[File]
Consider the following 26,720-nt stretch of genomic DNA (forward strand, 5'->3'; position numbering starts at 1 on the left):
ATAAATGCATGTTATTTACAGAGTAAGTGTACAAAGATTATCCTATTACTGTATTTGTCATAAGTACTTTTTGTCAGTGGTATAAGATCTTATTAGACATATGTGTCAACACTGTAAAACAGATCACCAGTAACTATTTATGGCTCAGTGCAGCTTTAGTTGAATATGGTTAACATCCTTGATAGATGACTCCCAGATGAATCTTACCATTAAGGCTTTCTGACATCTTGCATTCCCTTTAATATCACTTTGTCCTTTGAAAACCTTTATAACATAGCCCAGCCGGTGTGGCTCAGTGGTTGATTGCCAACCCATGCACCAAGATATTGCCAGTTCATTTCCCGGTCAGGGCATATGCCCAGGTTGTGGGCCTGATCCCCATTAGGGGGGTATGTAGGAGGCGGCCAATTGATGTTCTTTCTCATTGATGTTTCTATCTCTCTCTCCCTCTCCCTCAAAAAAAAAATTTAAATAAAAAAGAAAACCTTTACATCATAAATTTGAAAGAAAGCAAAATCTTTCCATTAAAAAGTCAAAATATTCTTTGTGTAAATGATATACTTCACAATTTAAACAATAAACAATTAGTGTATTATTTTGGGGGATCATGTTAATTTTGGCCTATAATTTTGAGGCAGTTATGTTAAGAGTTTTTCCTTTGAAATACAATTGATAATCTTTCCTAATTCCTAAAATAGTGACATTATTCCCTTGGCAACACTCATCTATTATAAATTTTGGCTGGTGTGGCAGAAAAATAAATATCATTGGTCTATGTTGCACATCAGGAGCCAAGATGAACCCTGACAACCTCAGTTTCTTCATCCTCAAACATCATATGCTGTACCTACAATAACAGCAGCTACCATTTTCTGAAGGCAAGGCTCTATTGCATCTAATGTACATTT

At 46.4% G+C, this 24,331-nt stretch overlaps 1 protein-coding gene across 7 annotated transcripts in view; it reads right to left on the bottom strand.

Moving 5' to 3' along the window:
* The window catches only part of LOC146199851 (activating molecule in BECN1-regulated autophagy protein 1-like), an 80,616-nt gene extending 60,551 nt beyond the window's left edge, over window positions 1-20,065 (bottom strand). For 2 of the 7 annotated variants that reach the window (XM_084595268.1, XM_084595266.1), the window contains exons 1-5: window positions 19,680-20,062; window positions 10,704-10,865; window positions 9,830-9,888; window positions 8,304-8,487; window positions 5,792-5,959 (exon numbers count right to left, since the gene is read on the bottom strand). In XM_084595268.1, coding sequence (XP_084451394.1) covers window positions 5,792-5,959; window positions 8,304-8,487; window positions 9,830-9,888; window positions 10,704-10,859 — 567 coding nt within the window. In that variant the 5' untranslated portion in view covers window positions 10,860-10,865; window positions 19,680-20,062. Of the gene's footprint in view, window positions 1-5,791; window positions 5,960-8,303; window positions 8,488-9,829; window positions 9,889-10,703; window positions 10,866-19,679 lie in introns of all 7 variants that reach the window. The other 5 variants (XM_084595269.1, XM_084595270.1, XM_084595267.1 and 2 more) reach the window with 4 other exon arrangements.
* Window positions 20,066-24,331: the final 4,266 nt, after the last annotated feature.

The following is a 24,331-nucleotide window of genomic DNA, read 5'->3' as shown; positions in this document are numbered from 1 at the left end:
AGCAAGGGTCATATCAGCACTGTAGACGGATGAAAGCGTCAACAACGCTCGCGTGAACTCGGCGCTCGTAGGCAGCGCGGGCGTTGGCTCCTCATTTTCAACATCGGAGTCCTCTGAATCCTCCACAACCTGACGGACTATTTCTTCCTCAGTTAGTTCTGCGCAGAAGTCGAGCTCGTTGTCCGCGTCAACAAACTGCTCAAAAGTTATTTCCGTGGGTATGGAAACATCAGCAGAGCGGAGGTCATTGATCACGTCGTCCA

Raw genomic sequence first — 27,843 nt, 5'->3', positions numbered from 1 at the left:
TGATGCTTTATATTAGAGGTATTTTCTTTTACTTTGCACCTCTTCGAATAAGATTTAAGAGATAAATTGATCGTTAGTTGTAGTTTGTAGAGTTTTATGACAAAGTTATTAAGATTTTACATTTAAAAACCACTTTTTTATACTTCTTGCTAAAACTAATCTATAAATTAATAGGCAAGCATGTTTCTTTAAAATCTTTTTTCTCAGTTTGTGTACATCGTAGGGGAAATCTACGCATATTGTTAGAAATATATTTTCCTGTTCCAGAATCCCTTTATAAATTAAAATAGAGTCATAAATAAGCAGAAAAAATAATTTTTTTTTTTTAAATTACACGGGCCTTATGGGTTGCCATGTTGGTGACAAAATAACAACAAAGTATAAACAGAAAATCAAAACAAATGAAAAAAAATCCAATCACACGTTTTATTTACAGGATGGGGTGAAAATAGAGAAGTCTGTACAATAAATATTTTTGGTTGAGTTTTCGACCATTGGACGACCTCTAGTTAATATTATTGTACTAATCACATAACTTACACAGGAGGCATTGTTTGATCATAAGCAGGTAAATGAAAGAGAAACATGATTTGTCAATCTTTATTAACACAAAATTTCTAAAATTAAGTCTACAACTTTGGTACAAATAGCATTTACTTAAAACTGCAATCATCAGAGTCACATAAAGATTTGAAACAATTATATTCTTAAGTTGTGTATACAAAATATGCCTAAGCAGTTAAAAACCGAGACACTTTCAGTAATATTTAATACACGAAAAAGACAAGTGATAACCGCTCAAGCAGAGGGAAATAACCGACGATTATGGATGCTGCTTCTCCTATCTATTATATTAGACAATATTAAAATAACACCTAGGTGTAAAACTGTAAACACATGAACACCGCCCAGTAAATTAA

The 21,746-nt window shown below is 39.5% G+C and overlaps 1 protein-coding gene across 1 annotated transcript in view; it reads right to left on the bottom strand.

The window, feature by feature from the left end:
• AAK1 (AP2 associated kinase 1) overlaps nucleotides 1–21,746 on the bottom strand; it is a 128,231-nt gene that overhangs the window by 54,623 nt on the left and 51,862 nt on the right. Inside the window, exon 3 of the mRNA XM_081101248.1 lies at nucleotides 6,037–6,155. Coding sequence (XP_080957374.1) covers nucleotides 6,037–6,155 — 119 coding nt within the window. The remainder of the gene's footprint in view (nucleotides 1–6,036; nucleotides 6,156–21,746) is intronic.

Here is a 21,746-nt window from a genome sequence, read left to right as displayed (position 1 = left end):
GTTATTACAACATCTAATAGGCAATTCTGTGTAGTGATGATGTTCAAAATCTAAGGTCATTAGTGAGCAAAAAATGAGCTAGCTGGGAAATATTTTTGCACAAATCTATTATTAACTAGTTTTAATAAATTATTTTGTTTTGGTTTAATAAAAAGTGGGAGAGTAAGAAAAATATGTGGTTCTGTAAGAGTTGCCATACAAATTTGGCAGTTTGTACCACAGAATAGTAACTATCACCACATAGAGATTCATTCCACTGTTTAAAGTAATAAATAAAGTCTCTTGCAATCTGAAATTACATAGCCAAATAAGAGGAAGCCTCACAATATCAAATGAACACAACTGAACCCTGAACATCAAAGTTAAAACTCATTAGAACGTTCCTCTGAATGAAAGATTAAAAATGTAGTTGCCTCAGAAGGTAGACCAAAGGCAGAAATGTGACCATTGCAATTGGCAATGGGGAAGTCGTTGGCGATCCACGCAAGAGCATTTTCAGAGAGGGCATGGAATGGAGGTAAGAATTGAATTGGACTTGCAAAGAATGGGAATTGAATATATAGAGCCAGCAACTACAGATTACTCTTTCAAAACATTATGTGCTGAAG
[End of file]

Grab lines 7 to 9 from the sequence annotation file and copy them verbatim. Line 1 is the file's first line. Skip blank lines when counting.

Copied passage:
The following is a 24,331-nucleotide window of genomic DNA, read 5'->3' as shown; positions in this document are numbered from 1 at the left end:
AGCAAGGGTCATATCAGCACTGTAGACGGATGAAAGCGTCAACAACGCTCGCGTGAACTCGGCGCTCGTAGGCAGCGCGGGCGTTGGCTCCTCATTTTCAACATCGGAGTCCTCTGAATCCTCCACAACCTGACGGACTATTTCTTCCTCAGTTAGTTCTGCGCAGAAGTCGAGCTCGTTGTCCGCGTCAACAAACTGCTCAAAAGTTATTTCCGTGGGTATGGAAACATCAGCAGAGCGGAGGTCATTGATCACGTCGTCCA

Raw genomic sequence first — 27,843 nt, 5'->3', positions numbered from 1 at the left: